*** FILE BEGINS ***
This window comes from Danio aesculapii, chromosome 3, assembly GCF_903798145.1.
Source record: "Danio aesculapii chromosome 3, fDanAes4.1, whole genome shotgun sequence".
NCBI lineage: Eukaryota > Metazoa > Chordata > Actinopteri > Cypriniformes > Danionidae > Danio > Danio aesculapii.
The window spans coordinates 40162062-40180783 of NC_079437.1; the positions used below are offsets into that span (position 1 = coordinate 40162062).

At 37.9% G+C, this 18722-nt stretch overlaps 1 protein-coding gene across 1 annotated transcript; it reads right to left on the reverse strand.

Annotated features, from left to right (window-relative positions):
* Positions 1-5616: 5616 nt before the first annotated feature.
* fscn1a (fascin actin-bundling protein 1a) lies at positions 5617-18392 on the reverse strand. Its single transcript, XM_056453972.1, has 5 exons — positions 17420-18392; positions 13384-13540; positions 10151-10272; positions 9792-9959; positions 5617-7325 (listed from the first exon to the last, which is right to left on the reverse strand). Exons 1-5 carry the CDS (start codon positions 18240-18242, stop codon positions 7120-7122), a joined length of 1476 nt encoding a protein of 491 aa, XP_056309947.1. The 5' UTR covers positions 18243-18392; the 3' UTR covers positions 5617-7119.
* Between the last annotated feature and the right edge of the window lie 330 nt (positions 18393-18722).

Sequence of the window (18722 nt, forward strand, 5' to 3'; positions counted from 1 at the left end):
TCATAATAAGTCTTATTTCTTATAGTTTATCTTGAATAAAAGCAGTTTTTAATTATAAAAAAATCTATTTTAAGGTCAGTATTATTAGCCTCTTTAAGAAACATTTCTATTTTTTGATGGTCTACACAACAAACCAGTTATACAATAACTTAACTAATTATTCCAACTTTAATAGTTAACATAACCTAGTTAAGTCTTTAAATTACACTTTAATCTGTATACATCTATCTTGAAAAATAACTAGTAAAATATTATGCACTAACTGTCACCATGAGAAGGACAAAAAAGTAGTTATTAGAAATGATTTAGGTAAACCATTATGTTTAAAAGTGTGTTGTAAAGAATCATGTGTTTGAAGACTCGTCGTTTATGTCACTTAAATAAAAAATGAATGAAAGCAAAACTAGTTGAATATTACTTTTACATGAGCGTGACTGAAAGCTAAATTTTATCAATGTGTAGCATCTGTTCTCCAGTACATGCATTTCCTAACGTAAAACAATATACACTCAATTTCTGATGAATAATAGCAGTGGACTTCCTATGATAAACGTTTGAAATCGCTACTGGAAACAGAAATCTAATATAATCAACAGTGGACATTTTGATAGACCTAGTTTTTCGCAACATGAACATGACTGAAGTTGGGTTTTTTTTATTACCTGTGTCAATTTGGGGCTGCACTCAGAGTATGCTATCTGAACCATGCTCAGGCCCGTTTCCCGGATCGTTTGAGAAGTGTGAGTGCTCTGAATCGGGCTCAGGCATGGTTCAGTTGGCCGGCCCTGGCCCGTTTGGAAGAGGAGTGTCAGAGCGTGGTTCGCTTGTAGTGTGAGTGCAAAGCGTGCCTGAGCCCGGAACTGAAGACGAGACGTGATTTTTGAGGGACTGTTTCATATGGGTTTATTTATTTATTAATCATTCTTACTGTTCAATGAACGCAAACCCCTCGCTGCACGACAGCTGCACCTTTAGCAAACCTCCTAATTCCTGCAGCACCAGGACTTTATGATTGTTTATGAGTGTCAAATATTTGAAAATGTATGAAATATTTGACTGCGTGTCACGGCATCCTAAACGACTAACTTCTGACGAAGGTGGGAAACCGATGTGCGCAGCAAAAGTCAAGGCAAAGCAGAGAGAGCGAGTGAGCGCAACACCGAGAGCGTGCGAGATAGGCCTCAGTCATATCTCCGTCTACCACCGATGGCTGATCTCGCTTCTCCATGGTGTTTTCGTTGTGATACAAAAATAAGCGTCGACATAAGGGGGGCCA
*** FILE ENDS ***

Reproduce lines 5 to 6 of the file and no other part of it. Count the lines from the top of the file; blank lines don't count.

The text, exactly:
At 37.9% G+C, this 18722-nt stretch overlaps 1 protein-coding gene across 1 annotated transcript; it reads right to left on the reverse strand.

Annotated features, from left to right (window-relative positions):